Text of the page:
Today is the shortest day of the year

Today is the shortest day of the year

Today is the shortest day of the year

The solstice this year is also special because it will be followed the next day by a full moon, called the Cold Moon, which will be visible in the night with the Ursid meteor shower.

I love that we have names for the full moon - we can't hide our affection for this pearl of a natural satellite, a celestial object that holds a powerful sway over us mere humans.

Today, on December 21, the sun will rise around 7:54 a.m. and set at 4:20 Seattle, marking the shortest day of the year.

When exactly does it occur?

The moon, called the Cold Moon, arrives December 22nd, and it's the first time in eight years a full moon has coincided with the winter solstice. The website EarthSky has a handy conversion website for your time zone.

In astrological terms, the December solstice marks the end of autumn in the northern hemisphere and the start of winter-which will last until March 20, 2019.

Why it happens: "Because the Earth is tilted on its rotational axis, we experience seasons here on Earth".

The solstice happens when Earth's northern hemisphere is tilted farthest away from the sun.

Wait. Why is the Earth tilted?

The equinoxes, both spring and fall, mark when the sun's rays are directly over the equator, where we have equal length of day and night.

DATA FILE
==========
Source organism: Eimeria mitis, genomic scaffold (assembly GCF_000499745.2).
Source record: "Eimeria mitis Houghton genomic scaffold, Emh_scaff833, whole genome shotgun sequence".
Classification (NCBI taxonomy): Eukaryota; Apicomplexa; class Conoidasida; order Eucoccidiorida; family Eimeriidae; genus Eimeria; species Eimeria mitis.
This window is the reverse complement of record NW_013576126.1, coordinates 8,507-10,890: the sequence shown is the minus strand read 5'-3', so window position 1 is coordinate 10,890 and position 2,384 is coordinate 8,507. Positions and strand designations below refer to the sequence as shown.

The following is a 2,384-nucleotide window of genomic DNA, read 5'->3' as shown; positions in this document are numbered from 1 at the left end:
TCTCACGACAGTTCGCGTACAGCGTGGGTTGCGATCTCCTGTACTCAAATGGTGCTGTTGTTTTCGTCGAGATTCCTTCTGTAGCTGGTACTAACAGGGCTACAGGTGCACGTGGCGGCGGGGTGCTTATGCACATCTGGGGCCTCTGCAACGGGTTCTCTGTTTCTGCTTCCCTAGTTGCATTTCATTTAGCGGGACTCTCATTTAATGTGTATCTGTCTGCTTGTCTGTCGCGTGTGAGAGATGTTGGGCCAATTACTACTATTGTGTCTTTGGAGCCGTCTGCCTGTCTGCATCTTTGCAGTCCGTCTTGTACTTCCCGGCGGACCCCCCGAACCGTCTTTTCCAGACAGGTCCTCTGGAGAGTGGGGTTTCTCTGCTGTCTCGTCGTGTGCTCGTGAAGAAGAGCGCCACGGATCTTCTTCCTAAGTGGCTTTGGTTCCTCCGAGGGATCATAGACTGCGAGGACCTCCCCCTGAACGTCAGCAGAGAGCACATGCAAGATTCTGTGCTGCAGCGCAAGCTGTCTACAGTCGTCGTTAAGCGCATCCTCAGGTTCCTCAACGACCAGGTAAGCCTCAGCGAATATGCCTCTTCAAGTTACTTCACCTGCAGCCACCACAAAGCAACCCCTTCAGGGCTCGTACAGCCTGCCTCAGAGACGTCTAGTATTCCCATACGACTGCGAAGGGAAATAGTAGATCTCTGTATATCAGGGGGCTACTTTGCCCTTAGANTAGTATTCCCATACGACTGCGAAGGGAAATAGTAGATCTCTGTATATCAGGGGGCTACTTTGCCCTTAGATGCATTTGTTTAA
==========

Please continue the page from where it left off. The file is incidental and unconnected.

This is the day when Sun appears at its most southern position. Illumination of 98 percent or more appears as a full moon. Watch Historic Live Stream of Natural Wonder, Full Moon and Meteor Shower From Newgrange in Ireland.

The moon will help enliven the long night, and, as the US National Weather Service points out, we can now look forward to daylight increasing for the next six months.

In Maine, much smaller winter solstice celebrations take place around the state, such as Harpswell Heritage Land Trust's Winter Solstice Lantern Walk, the Maine Audubon Winter Solstice Celebration with Spirit Passages at Gilsland Farm in Falmouth, and the Belfast Unitarian Universalist Church Winter Solstice event. You could possibly see 10 shooting stars every hour, depending on where you're watching from.

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